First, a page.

Sept. 7 (UPI) — Texas Gov. Greg Abbott signed a bill into law Tuesday placing new restrictions on voting.
The signing into law of Senate Bill 1 adds new restrictions to early voting and new identification requirements, which critics say will disproportionately impact voters of color.
Abbott praised the new law upon signing it.
“It does make it easier than ever before for anybody to go cast a ballot,” Abbott said at an event where he signed the bill, CNN reported. “It does also, however, make sure it is harder than ever for people to cheat at the ballot box.”
In particular, new voting limits in the law target Harris County, a Democratic county, which has a higher percentage of Black and Hispanic people than the state as a whole.
Officials had widened access to the ballot there last year by creating overnight early voting to accommodate voters working during regular hours and drive-through voting, the Texas Tribune reported, but the new law has rolled back those initiatives.
The law also creates new rules and penalties for assisting others who fill out a registration form or ballot, which could makes it harder for people with disabilities or language barriers to vote, The Washington Post reported. It also requires large Texas counties that lean Democratic to live stream video at ballot-counting sites, The New York Times reported.
Texas is one of several Republican-leaning states that have pushed for new voting restrictions after former President Donald Trump espoused baseless voter fraud allegations in the 2020 election.
Florida Gov. Ron DeSantis signed restrictive voting bill into law in May, and Georgia Gov. Brian Kemp enacted sweeping changes to the state’s election rules in March. The new restrictions have prompted national attention and lawsuits in all three states.
“Reforms are needed to the election laws of this state to ensure that fraud does not undermine the public confidence in the electoral process,” the text of Texas’ SB 1 states.
“The common-sense reforms in the legislation strengthen our trust in the electoral process, from voter registration through the final tallying of ballots,” the bill’s author, Republican state Sen. Bryan Hughes told CNN. “Texans can cast their votes with confidence knowing that they’ll be counted and reported accurately.”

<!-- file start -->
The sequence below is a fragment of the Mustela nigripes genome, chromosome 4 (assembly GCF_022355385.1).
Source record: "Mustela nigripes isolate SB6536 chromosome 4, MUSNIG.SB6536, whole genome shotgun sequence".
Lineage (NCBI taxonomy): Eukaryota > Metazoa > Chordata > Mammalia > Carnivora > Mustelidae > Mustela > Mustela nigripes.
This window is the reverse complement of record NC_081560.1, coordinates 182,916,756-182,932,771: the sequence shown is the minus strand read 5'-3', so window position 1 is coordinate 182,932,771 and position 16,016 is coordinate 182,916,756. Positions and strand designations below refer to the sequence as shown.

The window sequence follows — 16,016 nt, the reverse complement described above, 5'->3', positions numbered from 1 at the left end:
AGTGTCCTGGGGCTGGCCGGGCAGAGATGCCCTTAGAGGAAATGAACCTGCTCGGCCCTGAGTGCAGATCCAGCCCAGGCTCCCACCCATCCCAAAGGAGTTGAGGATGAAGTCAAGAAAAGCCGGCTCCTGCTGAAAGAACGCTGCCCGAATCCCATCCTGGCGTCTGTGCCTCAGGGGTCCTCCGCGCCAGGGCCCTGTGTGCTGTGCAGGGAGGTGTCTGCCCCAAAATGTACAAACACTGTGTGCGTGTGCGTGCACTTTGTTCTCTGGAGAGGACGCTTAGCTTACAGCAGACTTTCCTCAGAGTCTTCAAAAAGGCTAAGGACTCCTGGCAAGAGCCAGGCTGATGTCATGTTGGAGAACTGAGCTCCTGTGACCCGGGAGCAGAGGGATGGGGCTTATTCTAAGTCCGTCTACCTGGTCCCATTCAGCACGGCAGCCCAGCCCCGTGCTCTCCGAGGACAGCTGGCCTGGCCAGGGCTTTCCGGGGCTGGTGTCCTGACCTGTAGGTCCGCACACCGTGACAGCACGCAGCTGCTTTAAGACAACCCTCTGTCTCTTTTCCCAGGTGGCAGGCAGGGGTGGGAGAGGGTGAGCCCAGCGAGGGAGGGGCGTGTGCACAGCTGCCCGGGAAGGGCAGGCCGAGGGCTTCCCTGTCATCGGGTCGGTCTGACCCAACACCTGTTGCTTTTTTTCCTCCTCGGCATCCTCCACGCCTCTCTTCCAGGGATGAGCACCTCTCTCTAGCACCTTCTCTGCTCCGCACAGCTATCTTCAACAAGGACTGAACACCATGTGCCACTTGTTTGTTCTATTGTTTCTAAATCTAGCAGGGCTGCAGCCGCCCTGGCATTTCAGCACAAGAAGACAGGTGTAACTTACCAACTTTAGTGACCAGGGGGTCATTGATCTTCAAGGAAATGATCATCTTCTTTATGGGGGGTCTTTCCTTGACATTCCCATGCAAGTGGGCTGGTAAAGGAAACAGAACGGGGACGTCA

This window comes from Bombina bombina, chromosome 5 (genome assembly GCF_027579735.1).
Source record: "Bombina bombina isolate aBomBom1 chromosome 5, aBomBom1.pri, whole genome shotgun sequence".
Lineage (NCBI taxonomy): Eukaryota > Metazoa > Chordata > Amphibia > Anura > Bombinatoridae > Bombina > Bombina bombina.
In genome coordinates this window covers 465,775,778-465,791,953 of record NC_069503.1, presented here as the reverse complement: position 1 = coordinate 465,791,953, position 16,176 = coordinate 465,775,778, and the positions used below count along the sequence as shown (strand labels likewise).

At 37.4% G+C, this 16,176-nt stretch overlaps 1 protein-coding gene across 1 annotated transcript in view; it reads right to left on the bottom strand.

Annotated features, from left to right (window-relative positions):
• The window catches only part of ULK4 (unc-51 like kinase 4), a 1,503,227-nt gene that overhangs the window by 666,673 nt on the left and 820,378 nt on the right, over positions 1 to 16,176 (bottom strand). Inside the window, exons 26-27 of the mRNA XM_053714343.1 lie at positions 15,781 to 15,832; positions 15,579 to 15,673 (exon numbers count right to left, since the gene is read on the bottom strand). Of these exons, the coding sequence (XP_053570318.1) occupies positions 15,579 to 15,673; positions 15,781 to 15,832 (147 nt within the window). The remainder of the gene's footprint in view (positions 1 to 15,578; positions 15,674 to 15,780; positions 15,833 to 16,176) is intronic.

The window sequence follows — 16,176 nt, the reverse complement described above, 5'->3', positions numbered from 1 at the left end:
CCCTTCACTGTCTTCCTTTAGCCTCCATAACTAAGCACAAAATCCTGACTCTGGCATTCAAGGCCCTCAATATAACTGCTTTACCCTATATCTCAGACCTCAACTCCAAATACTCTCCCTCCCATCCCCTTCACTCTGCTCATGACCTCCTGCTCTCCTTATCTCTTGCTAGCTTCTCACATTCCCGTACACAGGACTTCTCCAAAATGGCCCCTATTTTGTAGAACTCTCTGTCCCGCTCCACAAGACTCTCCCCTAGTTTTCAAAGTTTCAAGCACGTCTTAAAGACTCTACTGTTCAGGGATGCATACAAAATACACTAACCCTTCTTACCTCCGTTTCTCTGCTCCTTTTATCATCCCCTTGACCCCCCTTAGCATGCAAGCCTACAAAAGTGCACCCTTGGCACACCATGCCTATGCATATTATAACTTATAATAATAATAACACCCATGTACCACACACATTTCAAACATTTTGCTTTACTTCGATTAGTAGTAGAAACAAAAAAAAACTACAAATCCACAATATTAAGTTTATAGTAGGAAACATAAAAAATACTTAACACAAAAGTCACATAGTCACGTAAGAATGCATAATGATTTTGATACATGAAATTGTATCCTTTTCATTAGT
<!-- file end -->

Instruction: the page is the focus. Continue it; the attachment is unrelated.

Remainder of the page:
Democrats had brought the Texas Legislature to a standstill for nearly six weeks over concern about barriers in the Senate bill to voters of color and voters with disabilities. Texas’ Republican-controlled House passed the bill on Aug. 27 after enough Democrats returned to the chamber earlier that month.
The NAACP Legal Defense Fund announced a lawsuit shortly after the signing, stating the law will make it more difficult for Texas residents to vote and “disenfranchise some altogether” including Black and Latino voters and voters with disabilities.
“Despite Texas legislators’ repeated and disingenuous attempts to cite ‘voter fraud’ as their reasoning for implementing S.B. 1, it is clear as day that this law was created to suppress votes,” LDF Assistant Counsel Georgina Yeomans said. “Rather than expand voting access, elected officials are making it harder for Texans to vote — especially voters of color, who will be disproportionately burdened. S.B. 1 was intentionally designed to have that effect.”
The American Civil Liberties Union of Texas, which has described the bill as “voter suppression,” vowed to sue.
“This law is unconstitutional and anti-democratic,” the ACLU tweeted. “Texas — we’ll see you in court.”
Marc Elias, a lead Democratic elections lawyer, announced the filing of a separate lawsuit “4 minutes and 3 seconds after Abbott signed the bill into law,” which alleges the bill limits minority voters’ access to the ballot on purpose in violation of the Voting Rights Act, along with placing an “undue burden” on voting in violation of constitutional amendments.
And The League of United Latin American Citizens, the nations oldest and largest Latino civil rights organization, announced that it had also sued the state requesting injunctive relief against the new law, which the group says violates the first and 14th Amendments of the Constitution.
“Texas voters deserve fair, open and transparent elections, not a process rigged to deny our communities, whose numbers are growing, the right to vote,” LULAC National President Domingo Garcia said in a statement.